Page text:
The prevalence of type 1 diabetes was relatively stable for much of human history until the second half of the 20th century.
But something very strange began to happen around 1950. Suddenly, the rate of type 1 diabetes, especially in children, began to increase sharply. Since then, most countries around the world have seen a linear upturn in T1D cases, a trend that has not slowed over the last decade.
Despite seeing this strange 70-year uptick in cases, researchers are still struggling to figure out exactly why this phenomenon is taking place. Some theories, such as the vaccine and cow’s milk connection, appear less plausible than once thought but there are plenty of others that still appear to have some validity.
In this article, we will take a closer look at this worrisome phenomenon and dissect some of the more likely causes behind it.
How T1D Rates Have Changed Over Time
Multiple studies looking into the prevalence of type 1 near the middle of the last century found that rates doubled from around 1950 to about 1965 in the US. Stranger still, this same surge was seen in many European countries around that same time.
More recent research into the prevalence of T1D shows that this worrisome trend continues in most countries around the globe.
The SEARCH for Diabetes in Youth campaign reported that the prevalence of the disease in people under the age of twenty rose by 21% between 2001 and 2009. Globally, the rate of type 1 appears to be increasing at about 3% per year.
What is most astonishing about this data is how it seems to be consistent across countries while simultaneously appearing to effect some nationalities more than others.
Scandinavian countries, the US, the UK, and Saudi Arabia all have the highest incidence of type 1. Still, despite having a much lower occurrence of the disease, countries like China, India, and Brazil are all seeing similar rates of increase.
This appears to indicate that predisposition to the condition is much more similar across different genotypes than we thought. However, one SEARCH study looking at American youth found that the rate of increase in Hispanics was almost four times the rate of increase in non-Hispanic whites.
It would seem that, while rates of T1D are rising in all populations, we are seeing the fastest rise in populations that have traditionally been less affected.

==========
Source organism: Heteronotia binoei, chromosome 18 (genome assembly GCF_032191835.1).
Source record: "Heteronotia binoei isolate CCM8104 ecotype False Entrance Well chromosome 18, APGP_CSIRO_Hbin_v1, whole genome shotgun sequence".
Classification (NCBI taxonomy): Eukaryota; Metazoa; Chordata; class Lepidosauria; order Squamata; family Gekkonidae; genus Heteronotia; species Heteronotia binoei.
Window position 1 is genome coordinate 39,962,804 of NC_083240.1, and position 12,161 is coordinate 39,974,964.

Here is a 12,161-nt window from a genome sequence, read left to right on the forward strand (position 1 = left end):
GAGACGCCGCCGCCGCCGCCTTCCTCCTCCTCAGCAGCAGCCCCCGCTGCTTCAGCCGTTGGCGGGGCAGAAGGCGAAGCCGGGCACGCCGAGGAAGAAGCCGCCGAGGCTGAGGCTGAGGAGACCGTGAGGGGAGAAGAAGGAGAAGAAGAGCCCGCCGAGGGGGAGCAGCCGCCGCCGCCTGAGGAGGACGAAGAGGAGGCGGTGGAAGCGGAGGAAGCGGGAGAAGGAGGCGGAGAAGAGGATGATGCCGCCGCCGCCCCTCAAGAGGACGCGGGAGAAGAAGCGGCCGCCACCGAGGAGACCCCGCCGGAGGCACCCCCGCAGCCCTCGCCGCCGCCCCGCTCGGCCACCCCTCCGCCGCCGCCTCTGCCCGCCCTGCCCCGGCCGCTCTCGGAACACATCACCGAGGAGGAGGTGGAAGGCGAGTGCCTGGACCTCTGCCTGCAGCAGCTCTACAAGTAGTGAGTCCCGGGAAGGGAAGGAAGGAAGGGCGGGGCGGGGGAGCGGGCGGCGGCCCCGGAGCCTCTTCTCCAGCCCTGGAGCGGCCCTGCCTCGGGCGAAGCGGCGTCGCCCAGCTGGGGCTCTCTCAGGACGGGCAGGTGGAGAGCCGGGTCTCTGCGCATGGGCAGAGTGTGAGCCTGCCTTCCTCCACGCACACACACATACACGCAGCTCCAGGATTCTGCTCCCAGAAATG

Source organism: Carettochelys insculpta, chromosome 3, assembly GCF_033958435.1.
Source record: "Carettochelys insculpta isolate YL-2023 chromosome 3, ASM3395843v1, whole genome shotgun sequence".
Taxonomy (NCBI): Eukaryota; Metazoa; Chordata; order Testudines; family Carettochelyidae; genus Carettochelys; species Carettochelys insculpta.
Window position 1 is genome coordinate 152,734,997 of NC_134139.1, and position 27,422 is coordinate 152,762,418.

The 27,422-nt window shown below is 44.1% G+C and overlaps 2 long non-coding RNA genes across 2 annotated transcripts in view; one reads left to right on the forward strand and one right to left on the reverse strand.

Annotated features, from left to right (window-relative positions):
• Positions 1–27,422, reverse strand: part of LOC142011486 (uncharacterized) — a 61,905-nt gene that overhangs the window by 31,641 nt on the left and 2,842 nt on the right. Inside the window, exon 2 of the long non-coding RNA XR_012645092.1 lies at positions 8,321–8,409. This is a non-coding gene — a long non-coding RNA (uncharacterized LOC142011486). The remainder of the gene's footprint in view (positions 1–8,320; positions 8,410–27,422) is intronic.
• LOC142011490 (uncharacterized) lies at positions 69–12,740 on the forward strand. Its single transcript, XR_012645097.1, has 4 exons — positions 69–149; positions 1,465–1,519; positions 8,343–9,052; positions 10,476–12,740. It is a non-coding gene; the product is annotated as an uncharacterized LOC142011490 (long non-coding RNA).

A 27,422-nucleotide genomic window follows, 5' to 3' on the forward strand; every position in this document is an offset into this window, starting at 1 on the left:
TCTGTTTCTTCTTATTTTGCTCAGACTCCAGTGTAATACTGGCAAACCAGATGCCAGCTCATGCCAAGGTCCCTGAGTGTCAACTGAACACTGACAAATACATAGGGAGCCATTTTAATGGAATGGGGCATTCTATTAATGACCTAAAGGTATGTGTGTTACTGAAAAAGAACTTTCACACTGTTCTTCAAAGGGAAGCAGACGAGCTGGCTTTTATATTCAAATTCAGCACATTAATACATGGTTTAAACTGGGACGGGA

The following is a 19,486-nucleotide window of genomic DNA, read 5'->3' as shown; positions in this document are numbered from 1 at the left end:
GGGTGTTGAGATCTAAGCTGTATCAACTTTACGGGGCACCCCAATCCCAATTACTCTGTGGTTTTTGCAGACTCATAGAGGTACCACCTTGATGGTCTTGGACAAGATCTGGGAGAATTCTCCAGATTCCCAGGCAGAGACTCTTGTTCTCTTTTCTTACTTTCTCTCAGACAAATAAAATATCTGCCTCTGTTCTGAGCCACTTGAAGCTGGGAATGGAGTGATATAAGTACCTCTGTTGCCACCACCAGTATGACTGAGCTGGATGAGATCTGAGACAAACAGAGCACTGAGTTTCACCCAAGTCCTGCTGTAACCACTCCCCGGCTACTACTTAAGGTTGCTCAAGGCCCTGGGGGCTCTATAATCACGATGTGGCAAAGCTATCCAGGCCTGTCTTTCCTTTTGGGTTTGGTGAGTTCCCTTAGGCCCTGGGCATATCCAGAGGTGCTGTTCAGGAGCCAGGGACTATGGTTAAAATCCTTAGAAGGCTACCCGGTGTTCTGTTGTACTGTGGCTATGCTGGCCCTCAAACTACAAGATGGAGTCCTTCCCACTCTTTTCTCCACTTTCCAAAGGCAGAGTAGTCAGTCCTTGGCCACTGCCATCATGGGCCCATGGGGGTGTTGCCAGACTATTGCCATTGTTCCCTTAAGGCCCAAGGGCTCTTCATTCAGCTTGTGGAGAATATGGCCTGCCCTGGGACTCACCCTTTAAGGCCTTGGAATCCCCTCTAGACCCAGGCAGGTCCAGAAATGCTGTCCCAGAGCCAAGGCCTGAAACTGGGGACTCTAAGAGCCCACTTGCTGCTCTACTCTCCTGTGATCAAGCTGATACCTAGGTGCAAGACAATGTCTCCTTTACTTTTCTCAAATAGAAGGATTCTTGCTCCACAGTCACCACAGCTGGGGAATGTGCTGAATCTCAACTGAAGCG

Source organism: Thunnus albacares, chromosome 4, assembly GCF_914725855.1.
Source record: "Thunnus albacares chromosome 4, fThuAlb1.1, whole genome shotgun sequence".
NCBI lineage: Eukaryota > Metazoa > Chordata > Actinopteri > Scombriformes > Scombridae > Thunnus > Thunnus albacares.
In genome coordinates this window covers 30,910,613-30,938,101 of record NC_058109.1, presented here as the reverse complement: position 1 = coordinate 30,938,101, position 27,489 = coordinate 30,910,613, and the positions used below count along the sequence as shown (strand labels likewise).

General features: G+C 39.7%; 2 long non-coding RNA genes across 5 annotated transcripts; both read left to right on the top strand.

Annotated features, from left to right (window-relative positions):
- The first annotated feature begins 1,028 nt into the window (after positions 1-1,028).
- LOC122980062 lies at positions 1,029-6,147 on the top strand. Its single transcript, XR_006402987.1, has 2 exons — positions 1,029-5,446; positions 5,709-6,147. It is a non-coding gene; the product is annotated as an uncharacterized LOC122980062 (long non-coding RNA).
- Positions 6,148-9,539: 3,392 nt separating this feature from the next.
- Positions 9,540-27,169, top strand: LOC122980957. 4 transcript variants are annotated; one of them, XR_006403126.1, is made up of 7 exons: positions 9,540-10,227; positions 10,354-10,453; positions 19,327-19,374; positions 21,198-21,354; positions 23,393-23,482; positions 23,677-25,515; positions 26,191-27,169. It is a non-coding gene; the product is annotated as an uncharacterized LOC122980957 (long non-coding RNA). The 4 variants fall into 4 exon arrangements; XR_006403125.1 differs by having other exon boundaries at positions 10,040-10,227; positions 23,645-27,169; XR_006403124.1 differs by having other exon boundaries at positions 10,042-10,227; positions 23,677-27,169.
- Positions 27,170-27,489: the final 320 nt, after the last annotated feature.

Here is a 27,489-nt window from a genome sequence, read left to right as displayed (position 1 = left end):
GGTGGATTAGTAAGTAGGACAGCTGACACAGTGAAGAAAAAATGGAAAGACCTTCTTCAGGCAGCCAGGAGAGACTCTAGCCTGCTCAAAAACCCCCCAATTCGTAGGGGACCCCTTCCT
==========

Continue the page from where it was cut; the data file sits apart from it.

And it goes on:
Why Are Type 1 Diabetes Rates Rising?
There is a clear increase in the occurrence of type 1 in all areas of the world, and the rate of that increase also seems to be growing.
A number of theories have been put forward over the last few decades to try and explain this phenomenon.
The Hygiene Hypothesis
Over the last century or so, we have learned a lot about pathogens and how infectious diseases are spread. Ironically, it maybe this focus on reducing the spread of these types of illnesses that has led to an increase in T1D.
Recent research has shown a strong correlation between infants growing up with pets and a lower rate of childhood asthma and allergies. Scientists believe this connection has something to do with the increased number of pathogens children living in homes with pets are exposed to early on.
This same process of “immune system priming” may be beneficial in helping reduce the risk of autoimmune diseases such as diabetes. This was a theory first brought forward by David Strachan in 1989 and continues to gain support today.
This theory would explain why rates of diabetes are rising in developed countries where sanitation continues to improve and children are less and less likely to be exposed to viruses and bacteria with each generation.
Where this theory comes up short is in explaining why T1D rates continue to rise in countries where childhood disease and contact with pathogens is still quite prevalent.
The Viral Hypothesis
The viral hypothesis represents, in some way, the antithesis of the hygiene hypothesis. Here, scientists have found a connection between increased exposure to certain viruses and the development of type 1 diabetes.